Since January, the Code for America fellowship team has worked with the City of San Antonio.
The team made up of Maya Benari, David Leonard and Amy Mok have met with citizens and city officials. They spent a few months here working and then went back to San Francisco to complete their project.
Now they’ve completed an early version of it and they want citizens in San Antonio to test it. They’ve created an app, Homebase, that makes it easier for homeowners to make home improvements in cooperation with the City of San Antonio. They’ve tested the app with homeowners. It streamlines the home building permit process and lets homeowners easily apply for building permits.
The Code for America team wants more people to try the Homebase app and give them feedback, according to Benari.
Nate McGuire and Tyler Hobbs, co-founders of Recipeas in Austin
Nate McGuire, co-founder of Recipeas, a recipe search app, recently answered a few questions about his startup, which is based at Capital Factory in downtown Austin.
Q. Can you explain your product in the simplest language possible?
A. Recipeas is an iOS recipe app that tells you what you should cook with the ingredients you have. We make it easy to search popular recipes by ingredient.
Q. What’s your secret sauce? What differentiates you from the competition?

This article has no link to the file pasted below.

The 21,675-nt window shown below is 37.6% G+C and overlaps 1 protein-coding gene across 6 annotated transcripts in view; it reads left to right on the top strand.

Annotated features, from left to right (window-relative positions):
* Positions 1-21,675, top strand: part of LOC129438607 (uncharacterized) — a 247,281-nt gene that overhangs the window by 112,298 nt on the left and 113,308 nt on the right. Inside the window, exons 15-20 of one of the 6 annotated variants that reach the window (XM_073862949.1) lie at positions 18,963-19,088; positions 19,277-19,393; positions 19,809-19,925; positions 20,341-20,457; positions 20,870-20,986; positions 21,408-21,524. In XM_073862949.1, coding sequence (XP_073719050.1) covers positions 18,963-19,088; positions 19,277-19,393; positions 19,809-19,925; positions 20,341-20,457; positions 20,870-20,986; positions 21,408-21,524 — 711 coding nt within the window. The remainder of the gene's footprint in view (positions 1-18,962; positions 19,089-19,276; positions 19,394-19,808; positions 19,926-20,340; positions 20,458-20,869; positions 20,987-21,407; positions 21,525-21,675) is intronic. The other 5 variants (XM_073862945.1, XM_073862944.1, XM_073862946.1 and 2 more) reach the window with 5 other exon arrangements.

A. The most significant difference between Recipeas and other recipe apps is our search process. We only ask you about a few ingredients and then give you recipe results that you can actually make from popular food blogs across the web. We determined each ingredient’s initial probability and decay rate so we are able to give users the most accurate search results possible.
Q. Who are your competitors?
A. There are a lot of great food apps out there; we are working to be the best in recipe search.
Q. Are you Bootstrapped, or do you have Venture Capital or Angel Investment?
A. We’ve bootstrapped Recipeas.
Q. Who makes up your team?
A. Nate McGuire (@natemcguire) and Tyler Hobbs (@tylhobbs)
Q. Who are your customers?
A. We built Recipeas for people who need to make something right now using the ingredients they have. It’s not for planning out elaborate meals, but rather someone making dinner on a normal night.
Q. What is your business model?
A. We offer in-app purchases to unlock your search results, and for unlimited results (1000+ recipes) we charge 9.99. We give you a few recipe credits to start so you can view recipes before you buy.
Q. What is the biggest win you’ve had to date?
A. It’s very early on, but we’ve been pleased with the initial launch. We’re working on a few updates, so that’s our main focus right now. We’re also adding new recipes for people to try every day.
Q. What are the most helpful Austin startup resources that you’ve used?